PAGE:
Local patient tests positive for strain of flu

| 19/05/2009

(CNS): The Health Services Authority (HSA) has investigated a total of 17 patients with respiratory infections or flu-like symptoms in the Cayman Islands, eight of which had a travel history with potential exposure to the new H1N1 virus. Sixteen have tested negative and Medical Officer of Health Dr Kiran Kumar said Public Health is waiting for results from CAREC for a patient that tested positive for Influenza A on Sunday 17 May. He said, however, investigations had revealed that the patient had probably contracted a local strain of seasonal flu from members of her own family before travelling to the US.

He explained that while the patient had travelled to the States  it did not mean the patient has the new H1N1 flu (what was previously known as swine flu) He said that Influenza A comes in different strains with various subtypes.

“The patient had travelled to the US and returned to Cayman on 7 May. Even though the patient does not meet the criteria to be considered a probable case, as an extra precaution, the patient was treated with Tamiflu, put on home isolation and health officials are monitoring the patient and the family’s status daily,” Kumar said.

He also noted that while H1N1 flu is spreading fast, for now the virus is seemingly not causing serious illness in most patients. “Due to the fact that Cayman receives international tourists daily we are closely monitoring the situation. Our goal is to identify any imported cases as early as possible to give us a chance to contain the new H1N1 flu once it reaches our shores,” Dr Kumar added.

As of 19 May the World Health Organization (WHO) had  received reports of 9830 confirmed cases of influenza A-H1N1 – including 79 deaths – from 40 countries. The US has an ongoing flu surveillance system. For instance during the week 3 – 9 May, it tested 12,202 samples. From these 1,454 (11.9%) were positive for Influenza of which 1,286 were Influenza A. Out of these a further 441 (34.3%) tested positive for the new H1N1. The rest of the samples were different types of flu and some could not be sub-typed.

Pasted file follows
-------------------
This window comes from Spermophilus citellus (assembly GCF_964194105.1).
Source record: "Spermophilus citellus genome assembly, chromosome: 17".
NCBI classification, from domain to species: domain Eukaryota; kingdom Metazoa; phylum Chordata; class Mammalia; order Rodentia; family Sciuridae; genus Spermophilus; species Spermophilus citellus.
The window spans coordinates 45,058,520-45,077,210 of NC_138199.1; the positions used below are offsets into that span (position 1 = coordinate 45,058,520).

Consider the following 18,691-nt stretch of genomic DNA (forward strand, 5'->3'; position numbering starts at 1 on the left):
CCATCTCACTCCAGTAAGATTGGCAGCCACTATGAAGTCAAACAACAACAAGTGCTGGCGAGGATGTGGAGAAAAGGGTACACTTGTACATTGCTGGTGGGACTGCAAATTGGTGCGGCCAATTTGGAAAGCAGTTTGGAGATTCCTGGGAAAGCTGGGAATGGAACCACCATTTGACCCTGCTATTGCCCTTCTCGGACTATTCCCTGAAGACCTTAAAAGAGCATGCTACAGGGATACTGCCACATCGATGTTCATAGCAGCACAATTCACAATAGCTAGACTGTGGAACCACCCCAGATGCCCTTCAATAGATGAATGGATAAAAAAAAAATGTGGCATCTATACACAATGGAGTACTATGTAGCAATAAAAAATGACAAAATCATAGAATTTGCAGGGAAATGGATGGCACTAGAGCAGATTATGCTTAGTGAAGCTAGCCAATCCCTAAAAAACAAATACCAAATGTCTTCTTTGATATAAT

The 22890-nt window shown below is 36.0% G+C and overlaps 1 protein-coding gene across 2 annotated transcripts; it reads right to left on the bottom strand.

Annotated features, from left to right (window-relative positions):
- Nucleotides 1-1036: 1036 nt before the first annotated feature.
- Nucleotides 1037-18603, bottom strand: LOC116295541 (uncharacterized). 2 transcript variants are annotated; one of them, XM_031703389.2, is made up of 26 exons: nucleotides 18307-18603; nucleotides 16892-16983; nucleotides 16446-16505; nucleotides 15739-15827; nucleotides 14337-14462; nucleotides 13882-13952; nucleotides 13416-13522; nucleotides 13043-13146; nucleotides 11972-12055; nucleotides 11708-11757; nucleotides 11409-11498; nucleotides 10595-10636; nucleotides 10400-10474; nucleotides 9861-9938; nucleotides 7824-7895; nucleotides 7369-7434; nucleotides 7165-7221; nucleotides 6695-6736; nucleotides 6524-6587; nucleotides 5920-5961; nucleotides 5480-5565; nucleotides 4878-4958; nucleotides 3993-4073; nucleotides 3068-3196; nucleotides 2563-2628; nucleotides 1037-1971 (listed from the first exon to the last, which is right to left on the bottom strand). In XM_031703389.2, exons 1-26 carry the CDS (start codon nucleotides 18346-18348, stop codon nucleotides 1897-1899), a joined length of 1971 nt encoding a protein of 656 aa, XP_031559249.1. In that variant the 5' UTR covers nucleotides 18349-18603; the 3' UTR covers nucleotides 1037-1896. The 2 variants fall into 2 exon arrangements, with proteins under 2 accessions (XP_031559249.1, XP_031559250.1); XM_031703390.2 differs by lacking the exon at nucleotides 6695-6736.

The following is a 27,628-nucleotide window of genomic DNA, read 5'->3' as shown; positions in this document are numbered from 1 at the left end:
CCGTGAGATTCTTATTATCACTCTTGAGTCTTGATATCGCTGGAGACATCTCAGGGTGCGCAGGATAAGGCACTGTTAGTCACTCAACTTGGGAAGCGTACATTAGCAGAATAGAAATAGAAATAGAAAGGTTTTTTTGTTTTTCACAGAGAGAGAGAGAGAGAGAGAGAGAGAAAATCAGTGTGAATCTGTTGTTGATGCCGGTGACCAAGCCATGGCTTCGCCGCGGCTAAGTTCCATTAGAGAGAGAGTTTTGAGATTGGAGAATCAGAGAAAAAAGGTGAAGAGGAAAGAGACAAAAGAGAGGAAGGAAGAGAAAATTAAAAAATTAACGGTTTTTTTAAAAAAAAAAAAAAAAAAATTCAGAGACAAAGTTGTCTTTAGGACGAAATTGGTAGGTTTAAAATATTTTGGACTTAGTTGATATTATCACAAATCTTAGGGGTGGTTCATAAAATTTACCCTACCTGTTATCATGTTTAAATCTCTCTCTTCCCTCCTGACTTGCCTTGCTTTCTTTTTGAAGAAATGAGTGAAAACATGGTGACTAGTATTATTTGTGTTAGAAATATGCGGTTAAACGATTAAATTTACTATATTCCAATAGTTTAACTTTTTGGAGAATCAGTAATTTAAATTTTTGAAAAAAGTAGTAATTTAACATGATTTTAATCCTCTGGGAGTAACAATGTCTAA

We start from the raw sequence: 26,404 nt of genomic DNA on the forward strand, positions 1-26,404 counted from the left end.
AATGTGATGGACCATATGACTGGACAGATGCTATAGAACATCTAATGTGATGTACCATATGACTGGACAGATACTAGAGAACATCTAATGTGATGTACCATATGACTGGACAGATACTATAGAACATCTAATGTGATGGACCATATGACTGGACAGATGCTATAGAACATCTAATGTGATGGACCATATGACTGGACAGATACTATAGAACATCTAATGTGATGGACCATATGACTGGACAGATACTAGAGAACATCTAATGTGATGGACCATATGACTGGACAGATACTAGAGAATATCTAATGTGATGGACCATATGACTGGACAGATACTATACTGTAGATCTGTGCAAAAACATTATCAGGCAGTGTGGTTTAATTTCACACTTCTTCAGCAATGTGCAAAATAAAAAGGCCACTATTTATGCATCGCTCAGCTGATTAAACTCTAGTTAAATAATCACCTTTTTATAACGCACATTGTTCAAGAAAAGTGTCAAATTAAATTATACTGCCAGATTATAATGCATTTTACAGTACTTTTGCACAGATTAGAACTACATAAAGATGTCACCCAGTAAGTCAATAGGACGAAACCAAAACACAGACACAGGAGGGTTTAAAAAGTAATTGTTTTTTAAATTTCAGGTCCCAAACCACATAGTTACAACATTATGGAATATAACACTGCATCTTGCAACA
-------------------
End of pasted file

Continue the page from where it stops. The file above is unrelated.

This indicates that testing positive for influenza A does not necessarily mean a patient has the new H1N1 flu. It could be that it is only the seasonal flu. While the confirmed cases are about 5000, the US Centre for Disease Control indicated last week (15 May), that the actual H1N1 flu cases may be about 100,000 at this time in the US.

Specific US statistics to date: The US has reported 5123 cases, including 5 deaths. Ten states have reported more than 100 cases: Arizona (476), California (553), Florida (101), Illinois (696), Wisconsin (613), New York (254), Massachusetts (143),  Michigan (158), Texas (556), and Washington (294). Mexico has reported 3103 confirmed cases and 68 deaths and Canada has reported 496 cases with one death.

Health officials will continue to keep the public informed of any developments. It is important to remember that the best personal defence is good hygiene: Cover your nose and mouth with a tissue when you cough or sneeze. Throw the tissue in the trash after you use it.

Wash your hands often with soap and water, especially after you cough or sneeze. Alcohol-based hand cleaners are also effective. If you are sick, stay home from work or school and protect others by avoiding close contact with them. Good health is also important — eating right, getting enough sleep and exercising.



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